Last night I featured on Channel 9’s A Current Affair television program discussing the nutritional benefits and drawbacks of fresh v frozen vegetables.
As a nation, we should all be eating more fruits and vegetables. According to the most recent National Nutrition Survey, a whopping 93% of Australians do not reach their recommended intakes for vegetables (5 x 75 gram servings per day) as stipulated by the Australian Dietary Guidelines and only around half of us (50.2%) ate the recommended 2 x 150gram servings of fruit.
In terms of the nutritional value of fresh vs frozen vegetables, fresh picked (and eaten) is best. But as we increasingly rely on fruits and vegeables coming from suppliers that may take several days to get them onto their shelves (and then we store them for several more days at home before we eat them) the nutritional value in terms of water soluble B group vitamins and vitamin C can diminish significantly as the storage days drag on. Frozen fruits and vegetables will therefore contain more B group and C vitamins than fresh produce that has been left to sit for several days or weeks.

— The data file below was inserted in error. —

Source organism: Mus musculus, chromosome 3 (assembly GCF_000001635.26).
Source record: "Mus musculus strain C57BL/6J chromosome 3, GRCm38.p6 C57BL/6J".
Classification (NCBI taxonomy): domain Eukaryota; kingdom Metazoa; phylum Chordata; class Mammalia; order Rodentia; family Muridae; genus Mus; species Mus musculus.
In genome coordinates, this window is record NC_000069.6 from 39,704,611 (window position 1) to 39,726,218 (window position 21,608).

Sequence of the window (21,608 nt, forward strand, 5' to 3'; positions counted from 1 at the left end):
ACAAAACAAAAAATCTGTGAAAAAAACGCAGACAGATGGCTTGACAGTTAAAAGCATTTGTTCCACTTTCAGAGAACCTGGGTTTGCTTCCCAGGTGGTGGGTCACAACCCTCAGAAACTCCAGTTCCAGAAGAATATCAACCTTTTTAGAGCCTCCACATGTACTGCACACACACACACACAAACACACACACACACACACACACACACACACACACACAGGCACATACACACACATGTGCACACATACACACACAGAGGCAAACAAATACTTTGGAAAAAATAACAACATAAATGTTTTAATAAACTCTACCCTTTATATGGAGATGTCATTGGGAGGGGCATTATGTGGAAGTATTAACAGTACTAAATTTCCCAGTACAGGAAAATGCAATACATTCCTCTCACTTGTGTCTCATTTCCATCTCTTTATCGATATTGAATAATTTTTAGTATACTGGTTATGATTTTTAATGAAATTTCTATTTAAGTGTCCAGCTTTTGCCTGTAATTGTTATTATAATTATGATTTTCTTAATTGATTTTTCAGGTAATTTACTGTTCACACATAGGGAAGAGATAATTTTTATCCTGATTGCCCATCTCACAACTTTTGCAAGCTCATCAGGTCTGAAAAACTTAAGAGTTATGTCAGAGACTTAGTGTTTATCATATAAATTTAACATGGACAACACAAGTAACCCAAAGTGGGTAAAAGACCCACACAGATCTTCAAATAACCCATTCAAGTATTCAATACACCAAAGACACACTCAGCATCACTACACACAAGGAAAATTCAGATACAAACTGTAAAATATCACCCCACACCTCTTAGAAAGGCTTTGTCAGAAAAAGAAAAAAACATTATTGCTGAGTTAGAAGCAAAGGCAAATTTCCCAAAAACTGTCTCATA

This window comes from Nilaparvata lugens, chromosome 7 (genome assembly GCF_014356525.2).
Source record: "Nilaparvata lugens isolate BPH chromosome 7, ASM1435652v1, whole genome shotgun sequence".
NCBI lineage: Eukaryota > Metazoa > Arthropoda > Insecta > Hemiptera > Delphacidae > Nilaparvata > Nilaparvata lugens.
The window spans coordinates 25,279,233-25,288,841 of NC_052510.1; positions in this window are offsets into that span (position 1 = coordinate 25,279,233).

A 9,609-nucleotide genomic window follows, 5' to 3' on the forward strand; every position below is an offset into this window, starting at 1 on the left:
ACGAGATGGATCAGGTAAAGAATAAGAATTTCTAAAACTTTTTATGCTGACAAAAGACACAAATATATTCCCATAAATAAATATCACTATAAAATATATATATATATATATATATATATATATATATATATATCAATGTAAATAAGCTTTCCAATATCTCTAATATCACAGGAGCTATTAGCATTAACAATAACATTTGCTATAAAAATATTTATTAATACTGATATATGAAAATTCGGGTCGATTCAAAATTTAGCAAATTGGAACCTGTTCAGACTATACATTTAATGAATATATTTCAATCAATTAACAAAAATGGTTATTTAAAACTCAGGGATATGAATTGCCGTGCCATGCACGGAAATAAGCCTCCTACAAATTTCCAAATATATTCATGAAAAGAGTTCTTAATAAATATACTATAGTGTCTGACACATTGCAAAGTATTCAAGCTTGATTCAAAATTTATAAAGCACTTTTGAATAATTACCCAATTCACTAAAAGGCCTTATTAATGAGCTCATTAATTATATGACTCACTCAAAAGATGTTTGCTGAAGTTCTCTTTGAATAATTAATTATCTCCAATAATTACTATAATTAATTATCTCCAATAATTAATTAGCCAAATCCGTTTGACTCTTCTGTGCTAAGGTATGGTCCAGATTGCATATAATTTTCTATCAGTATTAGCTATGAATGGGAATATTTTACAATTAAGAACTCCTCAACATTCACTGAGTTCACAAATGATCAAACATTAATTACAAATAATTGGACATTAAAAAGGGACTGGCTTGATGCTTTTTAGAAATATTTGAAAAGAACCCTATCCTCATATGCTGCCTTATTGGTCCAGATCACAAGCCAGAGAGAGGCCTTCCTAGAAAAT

This does not, however, mean that tired, used to be fresh vegetables aren’t worth consuming. What we need to remember is that, in addition to B and C vitamins, fruits and vegetables also supply us with an amazing array of nutrients, one of the most important of these being fibre, and the fibre content of both fresh and frozen varieties of fruits and vegetables is basically the same. This is also the case for many vital dietary minerals and antioxidants.
And while frozen fruits and vegetables may contain more vitamins than fresh, the freezing process damages the plant cell walls – making them mushy and losing that delicious crunch that only fresh varieties can offer.
Moral of the story – just eat more fruits and vegetables.
To view the A Current Affair Story in full please use the following link https://www.9now.com.au/a-current-affair/2017/clip-cj16aol07005d0jpfio2mwdbj